Topic 15 (Advanced) Ė How To Think Like a Black-Belt: Phases 1 & 2
You may have thought that since the last few topics havenít brought any new strategy ideas to the playing field that I had run out of material for further articles. Oh, how wrong you were! It is time for me to begin training you in the skill - nay - the art of thinking like a Black-Belt. Over the next 3 Topics I will take you into the mind of an insane lunat - ah, umm, that is to say - into the mind of a Kung Fu Chess Master.
Your house is made of straw. Prepare to be blown away!
Phase 1: Clearing Your Mind
The first thing you must do to begin the training is to clear your mind of all thoughts. Then, once you realize that really doesnít work too well since you need your mind to read the words on this page, proceed to Phase 2.
Phase 2: Finding Purpose
Every move a Black Belt makes on the chess board has a purpose (except the ones that donít). In this phase I will show you positions from games that I have played (or made up), the moves that I made (or postulated that I would likely have executed had I come across the specified fictional scenario), and the purpose behind each of those moves. Do not concern yourself with the specific moves, but with the thought process that goes into the selection of these moves. Also, donít worry if you canít understand a single word of what Iím writing - when you become a black belt you will understand everything.
Take a moment to analyze the position. Each side is level in material except that Black has an extra pawn, so whiteís initial goal here is first to regain the pawn. If youíve read all the Topics in the guide thus far, you should be able to guess whatís coming I think:
The feint. Weíve looked at this before. Black has the choice to push his pawn forward a square or capture the proffered pawn. Either way white gets the f pawn with his bishop. Suppose black pushes the pawn.
Now notice I moved the king to g3 instead of playing the pawn forward to defend the bishop. Why not the pawn? What is the purpose of the king move? There are two reasons mainly:
- In Kung Fu Chess, the King is an attacking piece. It is very difficult to checkmate the King in the middle of the board in Kung Fu Chess, as opposed to regular chess, since the King can easily dodge out of the way of attacks. Therefore, the King can and must be used as an offensive weapon! The Black player has already learned this lesson; his King is out to the middle of the board.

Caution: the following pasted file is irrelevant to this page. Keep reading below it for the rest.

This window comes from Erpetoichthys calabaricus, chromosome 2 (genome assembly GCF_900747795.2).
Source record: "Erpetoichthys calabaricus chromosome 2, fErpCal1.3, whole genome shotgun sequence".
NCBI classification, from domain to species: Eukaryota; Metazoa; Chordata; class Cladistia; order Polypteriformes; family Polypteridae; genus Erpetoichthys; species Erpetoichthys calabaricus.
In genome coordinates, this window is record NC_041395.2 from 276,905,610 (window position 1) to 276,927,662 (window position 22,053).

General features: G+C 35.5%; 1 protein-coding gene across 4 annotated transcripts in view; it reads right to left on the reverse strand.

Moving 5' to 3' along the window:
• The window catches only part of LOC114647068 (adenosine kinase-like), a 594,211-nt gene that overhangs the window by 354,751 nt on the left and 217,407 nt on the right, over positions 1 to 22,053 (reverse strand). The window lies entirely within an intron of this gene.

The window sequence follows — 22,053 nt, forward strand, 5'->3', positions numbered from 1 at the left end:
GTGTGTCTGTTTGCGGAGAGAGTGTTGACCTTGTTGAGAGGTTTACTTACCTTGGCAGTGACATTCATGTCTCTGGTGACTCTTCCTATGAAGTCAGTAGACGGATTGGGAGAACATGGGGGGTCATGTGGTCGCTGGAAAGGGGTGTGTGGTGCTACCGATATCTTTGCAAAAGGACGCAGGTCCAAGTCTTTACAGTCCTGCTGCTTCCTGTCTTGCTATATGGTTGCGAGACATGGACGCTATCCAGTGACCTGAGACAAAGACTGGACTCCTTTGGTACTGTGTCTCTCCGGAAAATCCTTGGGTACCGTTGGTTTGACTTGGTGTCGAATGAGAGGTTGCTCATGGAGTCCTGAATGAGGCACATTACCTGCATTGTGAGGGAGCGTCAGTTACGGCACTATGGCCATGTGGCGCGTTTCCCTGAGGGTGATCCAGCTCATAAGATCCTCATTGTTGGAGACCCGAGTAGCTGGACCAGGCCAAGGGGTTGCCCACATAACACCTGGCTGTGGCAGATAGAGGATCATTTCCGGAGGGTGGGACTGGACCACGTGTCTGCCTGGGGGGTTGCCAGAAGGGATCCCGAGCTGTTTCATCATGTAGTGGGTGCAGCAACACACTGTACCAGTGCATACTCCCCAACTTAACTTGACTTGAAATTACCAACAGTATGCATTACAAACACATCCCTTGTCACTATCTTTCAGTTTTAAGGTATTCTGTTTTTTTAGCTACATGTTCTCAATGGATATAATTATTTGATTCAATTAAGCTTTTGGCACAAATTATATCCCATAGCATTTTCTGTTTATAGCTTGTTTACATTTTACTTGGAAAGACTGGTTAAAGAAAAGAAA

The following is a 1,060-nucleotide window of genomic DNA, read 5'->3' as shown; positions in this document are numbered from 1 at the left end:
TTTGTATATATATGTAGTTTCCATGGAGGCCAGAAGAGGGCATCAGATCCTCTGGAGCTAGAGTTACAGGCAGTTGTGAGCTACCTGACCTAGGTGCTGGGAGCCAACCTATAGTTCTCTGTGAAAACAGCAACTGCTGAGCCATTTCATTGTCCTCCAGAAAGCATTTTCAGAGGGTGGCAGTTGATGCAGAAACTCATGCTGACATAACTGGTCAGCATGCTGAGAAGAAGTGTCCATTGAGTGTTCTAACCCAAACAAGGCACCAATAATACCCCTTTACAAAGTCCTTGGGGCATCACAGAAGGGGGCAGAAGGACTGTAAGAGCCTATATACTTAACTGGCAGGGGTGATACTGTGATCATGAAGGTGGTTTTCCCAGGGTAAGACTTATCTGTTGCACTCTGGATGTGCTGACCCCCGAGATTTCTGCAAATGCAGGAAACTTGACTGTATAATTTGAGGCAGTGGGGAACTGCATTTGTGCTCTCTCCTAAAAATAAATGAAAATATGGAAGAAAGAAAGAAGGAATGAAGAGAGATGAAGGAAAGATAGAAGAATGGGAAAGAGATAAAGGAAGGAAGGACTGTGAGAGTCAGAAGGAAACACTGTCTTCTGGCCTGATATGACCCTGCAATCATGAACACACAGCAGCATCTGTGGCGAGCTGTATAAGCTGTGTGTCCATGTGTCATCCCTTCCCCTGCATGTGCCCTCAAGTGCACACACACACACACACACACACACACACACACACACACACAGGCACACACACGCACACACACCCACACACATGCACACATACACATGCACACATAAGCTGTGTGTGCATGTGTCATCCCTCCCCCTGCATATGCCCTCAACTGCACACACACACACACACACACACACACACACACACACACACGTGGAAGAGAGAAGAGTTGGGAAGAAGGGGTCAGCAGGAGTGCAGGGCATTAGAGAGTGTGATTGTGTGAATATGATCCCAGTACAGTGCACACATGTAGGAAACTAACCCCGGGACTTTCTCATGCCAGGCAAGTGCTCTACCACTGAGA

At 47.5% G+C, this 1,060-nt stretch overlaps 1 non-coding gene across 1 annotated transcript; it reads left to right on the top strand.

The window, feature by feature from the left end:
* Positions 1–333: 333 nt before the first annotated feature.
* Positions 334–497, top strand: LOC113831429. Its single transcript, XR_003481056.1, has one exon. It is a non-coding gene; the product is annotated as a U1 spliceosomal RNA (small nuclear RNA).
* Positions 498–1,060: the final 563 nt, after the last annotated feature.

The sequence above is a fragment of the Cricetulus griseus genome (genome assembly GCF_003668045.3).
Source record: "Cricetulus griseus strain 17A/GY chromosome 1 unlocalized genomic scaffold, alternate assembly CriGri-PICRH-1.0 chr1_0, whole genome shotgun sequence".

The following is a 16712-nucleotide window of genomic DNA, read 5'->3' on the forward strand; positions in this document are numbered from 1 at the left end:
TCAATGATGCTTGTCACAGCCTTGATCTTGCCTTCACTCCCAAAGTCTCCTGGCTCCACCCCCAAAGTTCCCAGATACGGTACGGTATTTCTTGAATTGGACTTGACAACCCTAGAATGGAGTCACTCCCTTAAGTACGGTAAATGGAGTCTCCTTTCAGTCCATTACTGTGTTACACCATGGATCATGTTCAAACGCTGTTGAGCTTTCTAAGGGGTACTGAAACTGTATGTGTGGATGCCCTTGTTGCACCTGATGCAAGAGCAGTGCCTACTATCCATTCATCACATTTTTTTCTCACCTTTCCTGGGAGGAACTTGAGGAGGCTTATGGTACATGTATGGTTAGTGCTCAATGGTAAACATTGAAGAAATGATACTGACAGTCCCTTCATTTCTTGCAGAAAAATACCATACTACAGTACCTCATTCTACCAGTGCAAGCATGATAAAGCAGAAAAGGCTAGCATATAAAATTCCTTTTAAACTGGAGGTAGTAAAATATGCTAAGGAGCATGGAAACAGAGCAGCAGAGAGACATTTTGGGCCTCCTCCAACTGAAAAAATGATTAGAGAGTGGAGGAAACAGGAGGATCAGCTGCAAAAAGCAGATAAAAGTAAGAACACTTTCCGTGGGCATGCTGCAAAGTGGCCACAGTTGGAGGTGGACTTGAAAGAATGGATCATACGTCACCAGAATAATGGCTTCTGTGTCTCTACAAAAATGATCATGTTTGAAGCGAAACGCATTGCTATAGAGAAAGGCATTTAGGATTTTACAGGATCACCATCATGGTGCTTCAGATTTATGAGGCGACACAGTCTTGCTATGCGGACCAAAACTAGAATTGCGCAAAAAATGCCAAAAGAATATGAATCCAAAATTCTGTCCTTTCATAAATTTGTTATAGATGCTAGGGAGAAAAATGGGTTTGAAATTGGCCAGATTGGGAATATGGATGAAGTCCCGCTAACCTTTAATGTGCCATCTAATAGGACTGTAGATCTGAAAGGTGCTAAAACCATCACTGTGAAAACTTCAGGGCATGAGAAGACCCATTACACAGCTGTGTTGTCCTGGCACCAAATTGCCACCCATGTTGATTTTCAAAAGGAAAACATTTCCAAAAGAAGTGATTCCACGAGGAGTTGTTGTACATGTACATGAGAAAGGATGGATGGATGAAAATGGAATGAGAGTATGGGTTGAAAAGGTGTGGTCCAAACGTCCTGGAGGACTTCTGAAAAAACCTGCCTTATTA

In this position, playing the pawn forward would force the King to retreat back a row instead of maintaining an attack position. You donít want your King to retreat if itís not necessary.
On g3, the King can attack blackís pawn on g4. This may seem ridiculous since the pawn is defended by the pawn on h5, but white is thinking ahead and he sees the possibility that he could get a rook to e5 and execute a combination attack on blackís two pawns using the rook and the king:
||White is thinking ahead and he sees a rook on e5 as a definite possibility, so the King move to g3 could give him this combination threat. Donít worry too much about this yet; seeing the future is Phase 4 of your training.
- The pawn can always be played forward later if you need to retreat the King somewhere down the road. Thereís no rush to play the pawn forward - it would unnecessarily restrict your bishopís movement and your kingís movement.
Are you thinking like a black belt yet? No? Donít worry, Phase 2 is just filler - the real meat of this Topic is Phase 5. (Not really - or is it?)
Astute readers will recognize this position from Topic 3 - itís an example of a good opening by white and a horrific opening by black. But thatís as far as the analysis went. Now, let us delve deeper into the mind of the white player - an accomplished black-belt.
If youíre white, what moves do you make and why?
Back in Topic 3, I briefly pointed out some possibilities for whiteís attack. This is the most important:
||Not a safe combination yet,
but if that black knight moves...
Yep, white is looking to play this combination. But he canít yet, because black has it nicely defended by his king and knight. White would very much like that knight to move so the combination could be played. So what then is the play?
Bishop to e5! The purpose of the bishop move is threefold:
- Itís a fake capture of that pesky knight thatís preventing the combination. Black might think the bishop is going a square further than it actually is and dodge with his knight. And if he dodges with his knight then white can unleash that game-winning combination.
- It attacks that pesky knight thatís preventing the combination. If black doesnít capture the bishop, it will be able to capture the pesky knight and allow white to unleash the game-winning combination.
- If black does capture the bishop, white recaptures with his pawn like so:
And now white is once again attacking that pesky knight *and* he has his knight back on that excellent square. Now black has no choice but to move his knight - allowing white to unleash that game-winning combination.
||The moment black moves his knight, white can play that combination. Whiteís bishop move guaranteed that black would have to move his knight (or have it captured).
I know youíre thinking, ďBut black could just play his rook to the corner and defend against the combination.Ē Thatís very true, and if that happens, then the purpose of whiteís next moves may be based on how to make that rook move away so he can play the combination. Or not. Thatís not whatís important in this example. Whatís important is whiteís thought process in determining what he wants to happen and then forcing it to happen (ie. Forcing that knight to abandon its defense of the combination.)
Devilantís Strategy Guide: Topic 15 Official Strategy Puzzle!
Here it is as promised. The solution will be included in Topic 16.
back to topic 14
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